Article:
Saturday, November 28, 2009

Longarm (Longarm #1) by Lou Cameron writing as Tabor Evans (Western series)

Prolific author Lou Cameron created Deputy U.S. Marshal Custis "Longarm" Long in 1978, and you couldn't ask for a more complete character introduction that the one he gives in the opening of the first novel in the series, simply titled Longarm. In a smooth narrative style, Cameron chronicles Longarm's rising in the morning, and we get the whole rundown from nearly every detail of his appearance (his hair is tobacco-leaf brown) to his whiskey preference to his philosophy on hygiene.

On this particular morning, Long goes into the office of his boss, U.S. Marshal Billy Vail for an assignment: to go to the tiny village of Crooked Lance and bring Cotton Younger to face trial. When Longarm gets there, though, he finds that others had the same idea.

A Canadian mountie, a local sheriff, a French-Canadian bent on revenge, a couple of bounty hunters, and a captain of the U.S. Army all want Younger, either for the crimes committed under their jurisdiction or for the price on his head (as well as his assumed knowledge of the whereabouts of Frank and Jesse James and the even bigger rewards for them).

So, since nobody is letting anybody go anywhere with their prisoner, things come to a standstill. Soon, people start getting killed and true identities come to light, and it's up to Longarm to bring his man back to justice — even though Younger swears he's not Younger — and find out what happened to Deputy Kincaid, who came to Crooked Lance looking for Younger and disappeared.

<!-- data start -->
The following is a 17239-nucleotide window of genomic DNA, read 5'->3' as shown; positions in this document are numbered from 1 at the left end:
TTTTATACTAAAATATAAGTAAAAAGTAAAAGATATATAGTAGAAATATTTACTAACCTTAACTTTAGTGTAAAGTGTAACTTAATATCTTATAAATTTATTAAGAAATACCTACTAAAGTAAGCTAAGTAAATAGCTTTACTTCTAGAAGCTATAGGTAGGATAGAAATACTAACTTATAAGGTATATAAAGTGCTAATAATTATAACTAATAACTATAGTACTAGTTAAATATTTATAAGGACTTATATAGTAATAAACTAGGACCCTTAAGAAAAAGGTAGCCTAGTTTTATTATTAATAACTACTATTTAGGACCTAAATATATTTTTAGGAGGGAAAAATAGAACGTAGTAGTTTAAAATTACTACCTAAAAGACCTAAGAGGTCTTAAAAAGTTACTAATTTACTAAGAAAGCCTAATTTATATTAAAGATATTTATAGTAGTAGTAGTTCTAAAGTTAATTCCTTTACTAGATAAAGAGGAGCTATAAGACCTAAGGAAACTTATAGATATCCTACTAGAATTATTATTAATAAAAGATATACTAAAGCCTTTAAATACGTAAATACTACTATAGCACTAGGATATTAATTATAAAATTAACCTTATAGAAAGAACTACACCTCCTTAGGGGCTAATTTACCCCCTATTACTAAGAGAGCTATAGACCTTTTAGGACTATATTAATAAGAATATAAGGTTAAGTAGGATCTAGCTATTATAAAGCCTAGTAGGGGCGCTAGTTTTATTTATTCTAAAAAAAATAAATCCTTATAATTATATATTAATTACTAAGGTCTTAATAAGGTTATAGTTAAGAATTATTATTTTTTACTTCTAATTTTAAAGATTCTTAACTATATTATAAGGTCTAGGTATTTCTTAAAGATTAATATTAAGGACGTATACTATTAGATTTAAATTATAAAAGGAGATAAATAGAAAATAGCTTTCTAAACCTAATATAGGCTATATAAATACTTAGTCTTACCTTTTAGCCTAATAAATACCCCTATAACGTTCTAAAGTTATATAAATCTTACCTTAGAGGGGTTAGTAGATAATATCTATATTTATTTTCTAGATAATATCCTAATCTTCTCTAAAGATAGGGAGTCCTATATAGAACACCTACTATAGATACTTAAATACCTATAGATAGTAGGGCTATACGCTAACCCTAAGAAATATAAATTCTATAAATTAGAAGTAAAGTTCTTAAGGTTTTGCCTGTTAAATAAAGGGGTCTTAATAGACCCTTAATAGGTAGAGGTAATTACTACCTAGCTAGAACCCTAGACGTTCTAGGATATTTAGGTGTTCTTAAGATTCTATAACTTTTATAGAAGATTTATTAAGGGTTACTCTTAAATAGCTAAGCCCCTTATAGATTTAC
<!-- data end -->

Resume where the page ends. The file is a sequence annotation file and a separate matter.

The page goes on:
This initial entry in the long-running series is one of the more interesting and well-written I've read yet. Cameron offers surprises galore in Longarm and keep the suspense high. Who is this Frenchman who doesn't speak French? And who is the woman who keeps climbing into Longarm's bed in the dark of night? Cameron knows his period and continually inserts little nuggets of historical context.

Longarm (bound with the second novel in the series in "double" fashion) is a hot-blooded Western and a good old-fashioned mystery with a solid, sensible ending. Only one question is left unanswered, but it serves to end the book with a chuckle. Even the love interest is drawn in an intriguing fashion, with the woman Longarm ends up with being the only one who can hold her own in a intellectually stimulating conversation. This novel starts the series off well, and Cameron (who was still occasionally writing Longarms as recently as 2006) sets the standard for all to follow.


James Reasoner said...

I liked this one a lot and recall that Cameron's second entry, LONGARM AND THE WENDIGO, is even better. His Longarm novels were nearly always solid mysteries.

Steve M said...

Excellent review of a book I read a long, long time ago. Incidently the first 12 were published over here with different covers.

Craig Clarke said...

James - Thanks for the recommendation. I'll pick up the second double (which contains Wendigo) directly. I'm definitely eager to read more of Cameron's books.

Steve - Thanks for the kind words. We seem to only have got the first four reprinted over here.

Related Posts with Thumbnails